Pilates has been a constant evolution for me.  Just when I think I’m really getting it I discover there is something else to learn.  And now I’ve come to realize, Pilates is a skill that will never be perfected, at least for me. 
When I first started doing Pilates without having trained, I didn’t realize that I was supposed to be stabilizing parts of my body.  I thought the entire workout should be done in imprint.  I now know that sometimes you hold a neutral pelvis (and, at times, that is more challenging). 
Once I learned to stabilize I was a stabilization fanatic.  I worked so hard at stabilizing that I was finding Pilates almost frustrating.  It’s the Type-A in me.  I had to relearn the lesson I always have to learn.  I needed to relax.  See in Pilates, you need to stabilize the pelvis or the shoulder girdle or the ribs, but you need to learn to do that without tension.  And that can be hard.  Engaging a muscle gently, quietly, without cramming or forcing is a unique challenge.  Activating a muscle so that it feels like a supportive sling for the rest of your movement without restricting your movement (although perhaps limiting movement) can be hard to comprehend.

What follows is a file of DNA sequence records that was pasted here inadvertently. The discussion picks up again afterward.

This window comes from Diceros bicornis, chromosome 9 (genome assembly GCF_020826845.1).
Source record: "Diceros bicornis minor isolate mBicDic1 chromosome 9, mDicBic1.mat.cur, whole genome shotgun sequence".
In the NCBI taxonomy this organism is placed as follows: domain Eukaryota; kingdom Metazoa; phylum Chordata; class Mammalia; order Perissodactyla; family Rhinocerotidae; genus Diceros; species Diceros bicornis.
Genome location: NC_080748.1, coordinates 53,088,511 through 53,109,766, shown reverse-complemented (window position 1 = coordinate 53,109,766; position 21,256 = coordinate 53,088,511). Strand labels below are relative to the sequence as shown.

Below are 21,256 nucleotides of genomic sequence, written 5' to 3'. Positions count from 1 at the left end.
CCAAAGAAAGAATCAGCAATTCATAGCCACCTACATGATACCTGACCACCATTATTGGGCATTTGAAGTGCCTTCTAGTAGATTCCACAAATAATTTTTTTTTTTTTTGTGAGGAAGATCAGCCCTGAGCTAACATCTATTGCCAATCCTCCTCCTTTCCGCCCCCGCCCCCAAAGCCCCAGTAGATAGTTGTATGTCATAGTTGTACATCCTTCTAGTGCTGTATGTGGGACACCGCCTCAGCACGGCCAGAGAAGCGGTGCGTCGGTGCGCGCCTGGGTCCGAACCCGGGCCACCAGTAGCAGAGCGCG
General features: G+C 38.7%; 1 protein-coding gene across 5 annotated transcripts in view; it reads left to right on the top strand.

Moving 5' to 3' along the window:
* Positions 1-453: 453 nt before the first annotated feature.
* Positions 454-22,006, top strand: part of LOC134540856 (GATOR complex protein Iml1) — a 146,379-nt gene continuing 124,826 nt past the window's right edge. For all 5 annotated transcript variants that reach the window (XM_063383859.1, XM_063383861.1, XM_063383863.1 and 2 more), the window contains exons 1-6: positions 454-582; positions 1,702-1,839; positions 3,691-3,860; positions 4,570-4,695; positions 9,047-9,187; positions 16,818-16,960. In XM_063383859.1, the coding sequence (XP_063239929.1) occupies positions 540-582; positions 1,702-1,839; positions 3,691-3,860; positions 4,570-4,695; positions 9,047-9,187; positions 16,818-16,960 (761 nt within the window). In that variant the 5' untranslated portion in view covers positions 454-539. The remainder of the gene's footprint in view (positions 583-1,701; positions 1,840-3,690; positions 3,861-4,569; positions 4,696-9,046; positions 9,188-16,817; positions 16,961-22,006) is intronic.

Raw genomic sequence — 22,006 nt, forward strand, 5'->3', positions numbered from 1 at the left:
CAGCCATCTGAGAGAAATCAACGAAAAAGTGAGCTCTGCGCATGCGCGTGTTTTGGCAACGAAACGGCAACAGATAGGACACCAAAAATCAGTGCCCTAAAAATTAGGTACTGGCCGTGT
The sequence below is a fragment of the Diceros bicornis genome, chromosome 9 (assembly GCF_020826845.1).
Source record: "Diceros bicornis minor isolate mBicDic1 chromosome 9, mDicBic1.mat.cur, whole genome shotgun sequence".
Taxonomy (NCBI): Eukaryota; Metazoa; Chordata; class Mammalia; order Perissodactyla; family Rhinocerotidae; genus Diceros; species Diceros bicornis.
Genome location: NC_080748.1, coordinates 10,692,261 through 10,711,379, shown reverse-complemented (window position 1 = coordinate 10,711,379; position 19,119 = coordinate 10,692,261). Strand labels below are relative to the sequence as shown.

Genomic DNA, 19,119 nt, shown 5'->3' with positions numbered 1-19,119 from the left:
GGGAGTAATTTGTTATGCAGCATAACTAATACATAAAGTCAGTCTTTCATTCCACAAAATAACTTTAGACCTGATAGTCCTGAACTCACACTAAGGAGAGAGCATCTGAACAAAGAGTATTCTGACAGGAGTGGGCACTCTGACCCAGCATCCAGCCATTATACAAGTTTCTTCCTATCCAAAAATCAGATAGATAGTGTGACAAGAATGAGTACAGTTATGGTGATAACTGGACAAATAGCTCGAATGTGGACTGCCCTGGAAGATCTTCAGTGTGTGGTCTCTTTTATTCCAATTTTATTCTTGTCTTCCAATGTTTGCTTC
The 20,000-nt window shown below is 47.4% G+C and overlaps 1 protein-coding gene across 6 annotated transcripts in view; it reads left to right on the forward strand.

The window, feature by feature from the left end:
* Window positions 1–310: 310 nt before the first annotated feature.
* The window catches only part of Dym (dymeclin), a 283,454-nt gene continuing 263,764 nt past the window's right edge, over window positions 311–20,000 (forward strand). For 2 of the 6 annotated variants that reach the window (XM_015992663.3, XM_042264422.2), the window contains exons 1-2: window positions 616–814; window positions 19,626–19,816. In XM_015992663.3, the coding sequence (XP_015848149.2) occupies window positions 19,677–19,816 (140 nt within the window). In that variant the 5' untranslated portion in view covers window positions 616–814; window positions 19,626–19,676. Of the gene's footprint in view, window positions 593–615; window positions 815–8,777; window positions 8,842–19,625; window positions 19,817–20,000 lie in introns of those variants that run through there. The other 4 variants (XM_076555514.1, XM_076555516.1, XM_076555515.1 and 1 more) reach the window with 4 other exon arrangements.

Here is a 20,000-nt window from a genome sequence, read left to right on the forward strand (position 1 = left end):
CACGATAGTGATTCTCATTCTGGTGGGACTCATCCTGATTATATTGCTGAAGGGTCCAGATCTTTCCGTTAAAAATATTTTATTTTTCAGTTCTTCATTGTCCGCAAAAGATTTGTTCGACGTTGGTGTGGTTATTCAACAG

It was a really hard concept and lesson for me to learn.  Stabilizing and relaxing at the same time seemed impossible.  At times this is still a concept I struggle with.  But this was a really important epiphany for me.  Because when I was stabilizing with force, I just felt tense all the time. 
I often think of Pilates as a type of dance, gymnastics or a Cirque du Soleil show.  What professional dancers, gymnasts, skaters, athletes, etc. do is really hard, but they make it look easy.  That is the job of the excelling Pilates practitioner. 
You need to learn the basics.  Practice.  Practice. Practice.  And then when you’re really good at it, you’ll make it look easy.    You’ve started to really “get” Pilates when you are stable and supple at the same time.
Check in tomorrow for tips on how to stabilize and stay relaxed at the same time!